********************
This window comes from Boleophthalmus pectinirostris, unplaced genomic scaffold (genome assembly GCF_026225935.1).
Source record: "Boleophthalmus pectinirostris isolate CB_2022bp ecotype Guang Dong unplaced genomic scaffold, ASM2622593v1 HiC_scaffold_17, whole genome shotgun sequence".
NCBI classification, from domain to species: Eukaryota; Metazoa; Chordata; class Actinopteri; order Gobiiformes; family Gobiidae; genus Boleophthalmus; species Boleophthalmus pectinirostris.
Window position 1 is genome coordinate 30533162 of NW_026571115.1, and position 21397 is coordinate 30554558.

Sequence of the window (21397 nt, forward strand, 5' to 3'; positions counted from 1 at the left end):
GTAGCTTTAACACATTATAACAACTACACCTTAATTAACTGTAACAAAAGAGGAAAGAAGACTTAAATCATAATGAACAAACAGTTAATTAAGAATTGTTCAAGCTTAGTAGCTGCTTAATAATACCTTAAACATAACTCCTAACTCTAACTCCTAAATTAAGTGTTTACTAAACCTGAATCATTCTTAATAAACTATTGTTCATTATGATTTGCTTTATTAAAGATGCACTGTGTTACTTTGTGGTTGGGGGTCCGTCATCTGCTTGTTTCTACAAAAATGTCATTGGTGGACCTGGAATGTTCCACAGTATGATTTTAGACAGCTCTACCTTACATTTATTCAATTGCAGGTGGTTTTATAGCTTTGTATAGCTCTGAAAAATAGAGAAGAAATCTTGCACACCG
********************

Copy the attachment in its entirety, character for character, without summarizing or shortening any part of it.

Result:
This window comes from Boleophthalmus pectinirostris, unplaced genomic scaffold (genome assembly GCF_026225935.1).
Source record: "Boleophthalmus pectinirostris isolate CB_2022bp ecotype Guang Dong unplaced genomic scaffold, ASM2622593v1 HiC_scaffold_17, whole genome shotgun sequence".
NCBI classification, from domain to species: Eukaryota; Metazoa; Chordata; class Actinopteri; order Gobiiformes; family Gobiidae; genus Boleophthalmus; species Boleophthalmus pectinirostris.
Window position 1 is genome coordinate 30533162 of NW_026571115.1, and position 21397 is coordinate 30554558.

Sequence of the window (21397 nt, forward strand, 5' to 3'; positions counted from 1 at the left end):
GTAGCTTTAACACATTATAACAACTACACCTTAATTAACTGTAACAAAAGAGGAAAGAAGACTTAAATCATAATGAACAAACAGTTAATTAAGAATTGTTCAAGCTTAGTAGCTGCTTAATAATACCTTAAACATAACTCCTAACTCTAACTCCTAAATTAAGTGTTTACTAAACCTGAATCATTCTTAATAAACTATTGTTCATTATGATTTGCTTTATTAAAGATGCACTGTGTTACTTTGTGGTTGGGGGTCCGTCATCTGCTTGTTTCTACAAAAATGTCATTGGTGGACCTGGAATGTTCCACAGTATGATTTTAGACAGCTCTACCTTACATTTATTCAATTGCAGGTGGTTTTATAGCTTTGTATAGCTCTGAAAAATAGAGAAGAAATCTTGCACACCG